BSc Fashion Buying and Merchandising

Year of entry: 2024

Course unit details:
Commercial Design & Make

Course unit fact file
Unit code MATS22232
Credit rating 10
Unit level Level 5
Teaching period(s) Semester 2
Offered by Department of Materials
Available as a free choice unit? No


In Commercial Design & Make you will explore the managerial and practical realities of creating commercially viable fashion products inspired by catwalk and street trends and informed by customer needs whilst being strategically aligned with business priorities.


The unit aims to analyse and challenge the managerial and practical realities of creating commercially viable fashion products whilst being strategically aligned with business priorities. The unit combines theory with practice and students will demonstrate the commercial viability and manufacturability of a fashion product for a chosen brand or retailer.

Learning outcomes


A greater depth of the learning outcomes will be covered in the following sections:

  • Knowledge and understanding
  • Intellectual skills
  • Practical skills
  • Transferable skills and personal qualities


Teaching and learning methods

This unit will make use of a variety of learning and teaching processes including lectures, workshops and independent study. Students will develop their critical understanding of design and make and the relationship to commercial decision making in the fashion business. The unit is split into two stages:

  • In the first stage of the unit, students will consider theoretical dimensions of commercial requirements when designing and making fashion products through the short lecture course. Students will critically engage with these theoretical concepts in the development of a design concept for a commercially viable garment (an important element of formative assessment).


  • In the second stage of the unit, students will engage in studio-based learning where they will participate in the development of a commercially viable garment (applying the theoretical concepts) to a suitable state (full or partial) of completeness to demonstrate their application of theory and problem solving through the generation of an application diary/portfolio.

Further information on the coursework is available in the assessment brief of this unit handbook. Details about progression through the coursework will be delivered in Lecture 1 of the unit and continually in the practice-based sessions.

Blackboard will be used to present lecture notes, guided reading, articles and other information.


Knowledge and understanding

  • Select and engineer appropriate manufacturing systems for specific fashion products.
  • Apply relevant theories to cost and design engineer commercially viable fashion products.
  • Explain appropriate planning tools and management approaches to optimise the fashion product creation process.

Intellectual skills

  • Identify and analyse appropriate information from a variety of sources.
  • Analyse technical aspects of fashion products and use the results to make informed decisions in relation to specific products and business contexts.

Practical skills

  • Plan and undertake focused research pertaining to a specific product for a commercial market/context.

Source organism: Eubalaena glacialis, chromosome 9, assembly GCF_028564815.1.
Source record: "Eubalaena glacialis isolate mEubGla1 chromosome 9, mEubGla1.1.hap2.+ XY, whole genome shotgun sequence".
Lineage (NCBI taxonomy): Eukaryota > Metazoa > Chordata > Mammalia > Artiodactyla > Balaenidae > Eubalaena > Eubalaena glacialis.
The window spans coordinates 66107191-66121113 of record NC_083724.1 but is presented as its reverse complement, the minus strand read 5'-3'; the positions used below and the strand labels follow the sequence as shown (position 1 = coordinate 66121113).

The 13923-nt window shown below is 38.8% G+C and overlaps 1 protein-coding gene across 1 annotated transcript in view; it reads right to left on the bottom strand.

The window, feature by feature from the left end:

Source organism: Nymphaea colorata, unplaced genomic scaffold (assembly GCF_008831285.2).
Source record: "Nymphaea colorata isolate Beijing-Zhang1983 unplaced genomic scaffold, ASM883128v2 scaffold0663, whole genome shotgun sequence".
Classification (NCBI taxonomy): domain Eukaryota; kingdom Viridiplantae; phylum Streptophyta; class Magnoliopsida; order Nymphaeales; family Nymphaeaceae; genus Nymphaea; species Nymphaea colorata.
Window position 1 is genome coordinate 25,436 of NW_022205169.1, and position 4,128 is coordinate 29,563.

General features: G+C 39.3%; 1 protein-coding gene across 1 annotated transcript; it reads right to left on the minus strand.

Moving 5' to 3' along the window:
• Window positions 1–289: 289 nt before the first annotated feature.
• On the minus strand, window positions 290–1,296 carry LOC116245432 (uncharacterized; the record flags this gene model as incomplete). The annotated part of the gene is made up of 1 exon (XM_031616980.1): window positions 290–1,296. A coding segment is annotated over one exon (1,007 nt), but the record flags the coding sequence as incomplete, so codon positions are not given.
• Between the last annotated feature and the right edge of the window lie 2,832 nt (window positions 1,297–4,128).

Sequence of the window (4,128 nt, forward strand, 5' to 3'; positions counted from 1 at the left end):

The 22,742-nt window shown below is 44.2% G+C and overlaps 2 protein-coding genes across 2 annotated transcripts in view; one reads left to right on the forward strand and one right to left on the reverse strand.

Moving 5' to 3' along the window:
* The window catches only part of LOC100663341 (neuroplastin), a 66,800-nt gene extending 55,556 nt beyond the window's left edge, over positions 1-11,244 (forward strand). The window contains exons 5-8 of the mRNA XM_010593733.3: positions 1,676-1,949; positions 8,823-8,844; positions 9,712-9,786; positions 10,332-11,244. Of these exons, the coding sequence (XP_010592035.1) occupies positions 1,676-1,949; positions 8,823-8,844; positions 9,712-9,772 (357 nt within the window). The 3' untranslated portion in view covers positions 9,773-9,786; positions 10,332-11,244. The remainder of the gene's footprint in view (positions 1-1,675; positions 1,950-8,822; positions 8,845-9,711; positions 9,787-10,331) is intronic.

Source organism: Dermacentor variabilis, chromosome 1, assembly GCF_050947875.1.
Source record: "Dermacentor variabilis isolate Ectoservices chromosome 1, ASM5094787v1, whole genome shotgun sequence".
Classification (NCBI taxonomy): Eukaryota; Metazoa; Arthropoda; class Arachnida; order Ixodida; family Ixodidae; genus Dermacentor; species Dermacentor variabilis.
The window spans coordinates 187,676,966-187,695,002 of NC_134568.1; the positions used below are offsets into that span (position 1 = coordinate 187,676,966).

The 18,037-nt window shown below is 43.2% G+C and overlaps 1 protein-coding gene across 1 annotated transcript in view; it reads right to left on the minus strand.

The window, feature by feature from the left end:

• Select and use relevant software applications, such as spreadsheets, CAD software, business applications, etc., for different tasks, such as data analysis or design communication, within the context of the fashion and textiles industry.

Transferable skills and personal qualities

  • Present research ideas in a professional manner to clearly communicate concepts, strategies and factual information using a range of styles and employing various media appropriate to the context.

Assessment methods

Method Weight
Portfolio 100%

Feedback methods

Written and Verbal


Recommended reading

  • Aldrich, W. (2015). Metric pattern cutting for women’s wear. 6th edn. Chichester: Wiley.
  • Babu, V.R. (2012). Industrial engineering in apparel production. New Delhi: Woodhead Publishing India.
  • Brown, P. and Rice, J. (2014). Ready-to-wear apparel analysis. 4th edn. Boston: Pearson.
  • Bryant, M.W. and DeMers, D. (2006). The spec manual. 2nd edn. New York: Fairchild Publications.
  • Bubonia, J.E. (2014). Apparel quality: a guide to evaluating sewn products. New York: Fairchild Publications.
  • Carr, H., Latham, B. and Tyler, D.J. (2008). Carr and Latham's technology of clothing manufacture. 4th edn. Oxford: Blackwell Publishing.
  • Cooklin, G., Hayes, S.G., McLoughlin, J. and Fairclough, D. (2011). Cooklin's garment technology for fashion designers. 2nd edn. Hoboken: John Wiley & Sons.
  • Gers¿ak, J. (2013). Design of clothing manufacturing processes: a systematic approach to planning, scheduling and control. Cambridge: Woodhead Publishing.
  • Glock, R.E. and Kunz, G.I. (2005). Apparel manufacturing: sewn product analysis. 4th edn. Upper Saddle River, N.J.: Pearson/Prentice Hall. 
  • Grice, P. 2019. Digital Pattern Cutting for Fashion with Lectra Modaris. London, UK: Bloomsbury.
  • Johnson, M.J. and Moore, E.C. (2001). Apparel product development. 2nd edn. Upper Saddle River, N.J.: Prentice Hall. 
  • Kanawaty. G. (1992). Introduction to work study. 4th (rev.) edn. Geneva: International Labour Office.
  • Keiser, S. and Garner, M. (2012). Beyond design: The synergy of apparel product development. 3rd edn. New York: Fairchild Publications.
  • Kincade, D.H. (2007). Sewn product quality: a manageme

Study hours

Scheduled activity hours
Lectures 12
Independent study hours
Independent study 88

Teaching staff

Staff member Role
Simeon Gill Unit coordinator

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